The radiation is continuing to move south at a steady rate. One day, Peter, Mary, Dwight, and Moira picnic on the beach and go sailing. Moira tells Dwight that she saw the photo of his family in his quarters on the submarine. Dwight talks about his family as if they are still alive, and Moira realizes he has not accepted their deaths.


Just as in Chapter One, Shute uses an understated tone to describe the radiated areas of Australia. The beauty of the land and the lack of obvious physical destruction makes it even harder to accept the death of the population. When Dwight thinks about loss of life in the lovely landscape, he observes, "Maybe we've been too silly to deserve a world like this." For the first time in the novel, a character uses the collective "we" when talking about the cause of the war. Rather than blame the destruction on distant countries, Dwight holds himself and all other humans responsible for the waste and destruction of the beauty of the earth. Many environmentalists embraced On the Beach because of its insistence that everyone is responsible for the stewardship of the entire planet. The serenity of the irradiated towns the crew sees is even more disturbing because it means the residents died tidily, without resisting their fate. Ever the realist, John cannot resist saying that the dying people acted like animals, crawling into holes to die—in his view, showing themselves to be undignified, even pathetic creatures.

The faults of human beings become even more apparent when the men discuss the causes of the war. Peter fought in the war for a little while, but admits he does not know a thing about its causes or course. Mindless obedience in the military, on the part of both leaders and soldiers, appears to be one of the reasons the war spiraled out of control. Dwight admits that he too would probably have behaved like the rest of the junior offices left in control, using every last bomb—he was trained to be obedient, not diplomatic. He would have defended his national honor without thinking of the moral consequences of his actions.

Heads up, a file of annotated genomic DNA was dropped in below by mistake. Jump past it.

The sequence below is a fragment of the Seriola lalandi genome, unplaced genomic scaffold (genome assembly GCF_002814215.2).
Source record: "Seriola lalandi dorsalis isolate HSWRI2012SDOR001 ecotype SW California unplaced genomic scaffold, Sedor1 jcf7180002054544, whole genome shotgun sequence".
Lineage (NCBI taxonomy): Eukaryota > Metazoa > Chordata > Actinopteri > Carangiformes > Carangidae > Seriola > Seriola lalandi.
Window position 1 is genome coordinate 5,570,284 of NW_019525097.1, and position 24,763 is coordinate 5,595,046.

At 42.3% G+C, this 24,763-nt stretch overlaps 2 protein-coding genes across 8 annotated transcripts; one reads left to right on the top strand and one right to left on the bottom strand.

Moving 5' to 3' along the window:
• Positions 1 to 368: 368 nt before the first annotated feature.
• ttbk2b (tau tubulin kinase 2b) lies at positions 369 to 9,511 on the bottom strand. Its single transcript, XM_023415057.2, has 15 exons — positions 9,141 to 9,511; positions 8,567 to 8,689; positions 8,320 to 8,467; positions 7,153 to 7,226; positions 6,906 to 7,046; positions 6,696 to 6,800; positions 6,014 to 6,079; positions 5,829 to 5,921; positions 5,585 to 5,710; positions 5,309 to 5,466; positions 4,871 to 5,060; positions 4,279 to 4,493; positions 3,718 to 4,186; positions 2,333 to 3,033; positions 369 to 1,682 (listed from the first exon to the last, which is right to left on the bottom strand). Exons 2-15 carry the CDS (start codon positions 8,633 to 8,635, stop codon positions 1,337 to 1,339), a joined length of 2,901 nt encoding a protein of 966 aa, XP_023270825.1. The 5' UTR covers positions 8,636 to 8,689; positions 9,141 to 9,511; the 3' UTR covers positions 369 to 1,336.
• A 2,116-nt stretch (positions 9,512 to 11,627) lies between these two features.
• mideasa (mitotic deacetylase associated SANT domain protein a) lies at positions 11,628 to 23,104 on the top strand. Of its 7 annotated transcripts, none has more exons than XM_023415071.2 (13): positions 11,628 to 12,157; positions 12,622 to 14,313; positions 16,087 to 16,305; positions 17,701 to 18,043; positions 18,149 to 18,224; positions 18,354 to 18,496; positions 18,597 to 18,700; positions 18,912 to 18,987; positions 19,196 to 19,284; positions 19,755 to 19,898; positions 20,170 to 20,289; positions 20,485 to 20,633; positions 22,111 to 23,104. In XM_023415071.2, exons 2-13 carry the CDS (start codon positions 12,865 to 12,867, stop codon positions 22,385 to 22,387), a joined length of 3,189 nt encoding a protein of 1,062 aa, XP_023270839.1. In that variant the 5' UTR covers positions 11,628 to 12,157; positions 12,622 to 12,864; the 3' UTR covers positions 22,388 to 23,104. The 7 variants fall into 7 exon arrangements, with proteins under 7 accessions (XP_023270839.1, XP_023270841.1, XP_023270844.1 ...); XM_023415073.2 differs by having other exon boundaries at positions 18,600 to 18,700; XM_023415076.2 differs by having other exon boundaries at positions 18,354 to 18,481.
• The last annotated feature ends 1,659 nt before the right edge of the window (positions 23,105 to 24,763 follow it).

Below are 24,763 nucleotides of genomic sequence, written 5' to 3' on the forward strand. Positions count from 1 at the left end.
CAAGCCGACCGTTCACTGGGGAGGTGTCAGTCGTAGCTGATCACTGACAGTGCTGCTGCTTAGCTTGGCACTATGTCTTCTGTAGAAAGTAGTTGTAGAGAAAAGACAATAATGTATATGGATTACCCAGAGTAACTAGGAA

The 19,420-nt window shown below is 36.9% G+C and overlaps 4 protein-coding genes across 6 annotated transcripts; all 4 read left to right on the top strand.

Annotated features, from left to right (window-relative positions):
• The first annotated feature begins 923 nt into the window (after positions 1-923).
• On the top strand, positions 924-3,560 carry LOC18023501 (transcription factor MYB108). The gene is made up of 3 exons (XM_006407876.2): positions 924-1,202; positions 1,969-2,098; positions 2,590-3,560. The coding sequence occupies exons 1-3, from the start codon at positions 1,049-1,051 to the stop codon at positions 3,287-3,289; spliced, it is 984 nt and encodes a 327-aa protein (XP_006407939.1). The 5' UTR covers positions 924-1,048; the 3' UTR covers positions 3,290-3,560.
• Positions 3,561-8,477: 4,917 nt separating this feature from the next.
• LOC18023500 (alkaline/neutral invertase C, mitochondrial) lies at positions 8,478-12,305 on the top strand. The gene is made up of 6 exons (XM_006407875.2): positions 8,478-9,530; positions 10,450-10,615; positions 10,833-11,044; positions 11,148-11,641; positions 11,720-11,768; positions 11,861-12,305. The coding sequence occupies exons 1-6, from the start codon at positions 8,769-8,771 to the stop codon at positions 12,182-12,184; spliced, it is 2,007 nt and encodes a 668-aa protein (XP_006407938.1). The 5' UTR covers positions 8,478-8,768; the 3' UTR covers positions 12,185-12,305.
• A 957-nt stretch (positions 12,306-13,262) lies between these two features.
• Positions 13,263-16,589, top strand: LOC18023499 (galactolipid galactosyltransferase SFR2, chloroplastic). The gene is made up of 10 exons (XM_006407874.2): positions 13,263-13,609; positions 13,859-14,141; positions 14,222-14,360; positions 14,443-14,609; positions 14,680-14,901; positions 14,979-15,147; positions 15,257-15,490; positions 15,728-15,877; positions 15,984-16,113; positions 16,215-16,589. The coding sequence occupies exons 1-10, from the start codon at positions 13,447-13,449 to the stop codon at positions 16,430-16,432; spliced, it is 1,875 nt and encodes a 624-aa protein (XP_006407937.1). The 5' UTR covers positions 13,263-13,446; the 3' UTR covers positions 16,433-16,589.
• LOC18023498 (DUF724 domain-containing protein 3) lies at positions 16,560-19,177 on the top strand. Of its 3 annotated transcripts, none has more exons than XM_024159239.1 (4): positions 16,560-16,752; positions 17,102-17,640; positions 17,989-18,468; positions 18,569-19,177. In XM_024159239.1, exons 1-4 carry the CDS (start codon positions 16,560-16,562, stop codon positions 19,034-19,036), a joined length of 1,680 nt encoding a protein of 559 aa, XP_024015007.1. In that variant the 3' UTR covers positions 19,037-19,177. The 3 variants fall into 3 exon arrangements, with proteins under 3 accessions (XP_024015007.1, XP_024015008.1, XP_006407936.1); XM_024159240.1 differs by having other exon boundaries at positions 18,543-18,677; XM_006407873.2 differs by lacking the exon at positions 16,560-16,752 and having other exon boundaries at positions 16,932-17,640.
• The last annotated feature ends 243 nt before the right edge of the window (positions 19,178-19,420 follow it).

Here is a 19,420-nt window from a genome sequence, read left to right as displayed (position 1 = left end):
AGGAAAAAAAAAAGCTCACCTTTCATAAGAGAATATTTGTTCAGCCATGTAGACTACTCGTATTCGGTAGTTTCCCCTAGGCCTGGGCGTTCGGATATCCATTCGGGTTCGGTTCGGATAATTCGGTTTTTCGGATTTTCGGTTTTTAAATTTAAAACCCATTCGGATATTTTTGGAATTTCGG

Optimists during the Cold War believed human beings to be too rational to ever use nuclear weapons. Even Peter, living during the aftermath of the nuclear war, still cannot imagine that humans are capable of such a thing. Shute realizes that most of his readers probably are similar, simply unable to truly believe such a war is possible. On the Beach is Shute's attempt to provide our imagination for us. He creates a scenario in which nuclear war is possible, especially if the weapons fall into the hands of a small group of irresponsible, irrational people. Even though many countries participated in the war, John blames it on "the little ones, the Irresponsibles." He points out that nuclear weapons became so cheap that small countries could build them; Dwight, however, is quick to point out that the large countries also played a role. Russia and Britain sold long-range airplanes to Middle Eastern countries, and therefore, also have to take partial responsibility for the war.

The men aboard the ship struggle to figure out how to fit their present situation into a historical context. After they die, no one will be left to read their history. They cannot decide if there is any point to recording current events for posterity—a debate that raises the larger issue of the purpose of historical records in the first place. If history is written to provide knowledge for future generations, then it could be seen as a waste for them to record the history of the war. However, Peter seems to want to read a history, to himself understand the war he just experienced.